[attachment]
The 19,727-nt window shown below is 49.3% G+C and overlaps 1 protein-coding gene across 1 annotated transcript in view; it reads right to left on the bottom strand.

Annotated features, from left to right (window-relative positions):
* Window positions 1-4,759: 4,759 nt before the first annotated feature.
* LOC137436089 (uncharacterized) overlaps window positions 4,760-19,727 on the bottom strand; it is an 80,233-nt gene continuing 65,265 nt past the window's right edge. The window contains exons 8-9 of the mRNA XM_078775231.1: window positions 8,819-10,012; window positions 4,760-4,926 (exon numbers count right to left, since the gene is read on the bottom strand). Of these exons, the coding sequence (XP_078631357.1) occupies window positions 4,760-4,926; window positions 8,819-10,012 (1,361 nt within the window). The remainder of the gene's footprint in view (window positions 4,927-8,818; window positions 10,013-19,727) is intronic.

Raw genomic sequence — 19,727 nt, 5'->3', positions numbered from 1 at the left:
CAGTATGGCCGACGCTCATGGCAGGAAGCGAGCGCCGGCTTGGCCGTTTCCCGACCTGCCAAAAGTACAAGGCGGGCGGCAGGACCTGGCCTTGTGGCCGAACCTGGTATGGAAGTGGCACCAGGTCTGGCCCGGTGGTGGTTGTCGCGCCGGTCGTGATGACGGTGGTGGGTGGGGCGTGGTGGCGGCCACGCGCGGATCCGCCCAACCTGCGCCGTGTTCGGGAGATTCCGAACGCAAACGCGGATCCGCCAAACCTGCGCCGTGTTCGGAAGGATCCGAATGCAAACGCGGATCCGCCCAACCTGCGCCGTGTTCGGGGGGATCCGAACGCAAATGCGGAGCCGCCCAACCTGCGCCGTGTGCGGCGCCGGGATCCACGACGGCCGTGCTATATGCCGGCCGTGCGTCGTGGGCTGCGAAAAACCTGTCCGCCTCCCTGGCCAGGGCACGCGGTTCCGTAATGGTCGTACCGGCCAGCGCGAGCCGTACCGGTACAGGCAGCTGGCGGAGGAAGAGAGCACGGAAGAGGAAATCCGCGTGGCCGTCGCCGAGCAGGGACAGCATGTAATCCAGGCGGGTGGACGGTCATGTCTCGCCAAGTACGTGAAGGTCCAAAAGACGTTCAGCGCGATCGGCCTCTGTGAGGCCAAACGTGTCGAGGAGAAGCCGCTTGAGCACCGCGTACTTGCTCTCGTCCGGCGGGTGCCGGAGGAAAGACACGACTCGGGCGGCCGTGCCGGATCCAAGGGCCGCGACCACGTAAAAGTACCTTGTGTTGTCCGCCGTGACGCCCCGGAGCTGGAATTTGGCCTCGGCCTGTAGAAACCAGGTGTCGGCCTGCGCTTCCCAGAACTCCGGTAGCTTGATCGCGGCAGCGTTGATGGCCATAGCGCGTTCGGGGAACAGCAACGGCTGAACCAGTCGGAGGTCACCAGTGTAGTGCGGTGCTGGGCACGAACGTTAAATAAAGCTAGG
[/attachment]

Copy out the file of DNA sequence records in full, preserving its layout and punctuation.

The 19,727-nt window shown below is 49.3% G+C and overlaps 1 protein-coding gene across 1 annotated transcript in view; it reads right to left on the bottom strand.

Annotated features, from left to right (window-relative positions):
* Window positions 1-4,759: 4,759 nt before the first annotated feature.
* LOC137436089 (uncharacterized) overlaps window positions 4,760-19,727 on the bottom strand; it is an 80,233-nt gene continuing 65,265 nt past the window's right edge. The window contains exons 8-9 of the mRNA XM_078775231.1: window positions 8,819-10,012; window positions 4,760-4,926 (exon numbers count right to left, since the gene is read on the bottom strand). Of these exons, the coding sequence (XP_078631357.1) occupies window positions 4,760-4,926; window positions 8,819-10,012 (1,361 nt within the window). The remainder of the gene's footprint in view (window positions 4,927-8,818; window positions 10,013-19,727) is intronic.

Raw genomic sequence — 19,727 nt, 5'->3', positions numbered from 1 at the left:
CAGTATGGCCGACGCTCATGGCAGGAAGCGAGCGCCGGCTTGGCCGTTTCCCGACCTGCCAAAAGTACAAGGCGGGCGGCAGGACCTGGCCTTGTGGCCGAACCTGGTATGGAAGTGGCACCAGGTCTGGCCCGGTGGTGGTTGTCGCGCCGGTCGTGATGACGGTGGTGGGTGGGGCGTGGTGGCGGCCACGCGCGGATCCGCCCAACCTGCGCCGTGTTCGGGAGATTCCGAACGCAAACGCGGATCCGCCAAACCTGCGCCGTGTTCGGAAGGATCCGAATGCAAACGCGGATCCGCCCAACCTGCGCCGTGTTCGGGGGGATCCGAACGCAAATGCGGAGCCGCCCAACCTGCGCCGTGTGCGGCGCCGGGATCCACGACGGCCGTGCTATATGCCGGCCGTGCGTCGTGGGCTGCGAAAAACCTGTCCGCCTCCCTGGCCAGGGCACGCGGTTCCGTAATGGTCGTACCGGCCAGCGCGAGCCGTACCGGTACAGGCAGCTGGCGGAGGAAGAGAGCACGGAAGAGGAAATCCGCGTGGCCGTCGCCGAGCAGGGACAGCATGTAATCCAGGCGGGTGGACGGTCATGTCTCGCCAAGTACGTGAAGGTCCAAAAGACGTTCAGCGCGATCGGCCTCTGTGAGGCCAAACGTGTCGAGGAGAAGCCGCTTGAGCACCGCGTACTTGCTCTCGTCCGGCGGGTGCCGGAGGAAAGACACGACTCGGGCGGCCGTGCCGGATCCAAGGGCCGCGACCACGTAAAAGTACCTTGTGTTGTCCGCCGTGACGCCCCGGAGCTGGAATTTGGCCTCGGCCTGTAGAAACCAGGTGTCGGCCTGCGCTTCCCAGAACTCCGGTAGCTTGATCGCGGCAGCGTTGATGGCCATAGCGCGTTCGGGGAACAGCAACGGCTGAACCAGTCGGAGGTCACCAGTGTAGTGCGGTGCTGGGCACGAACGTTAAATAAAGCTAGG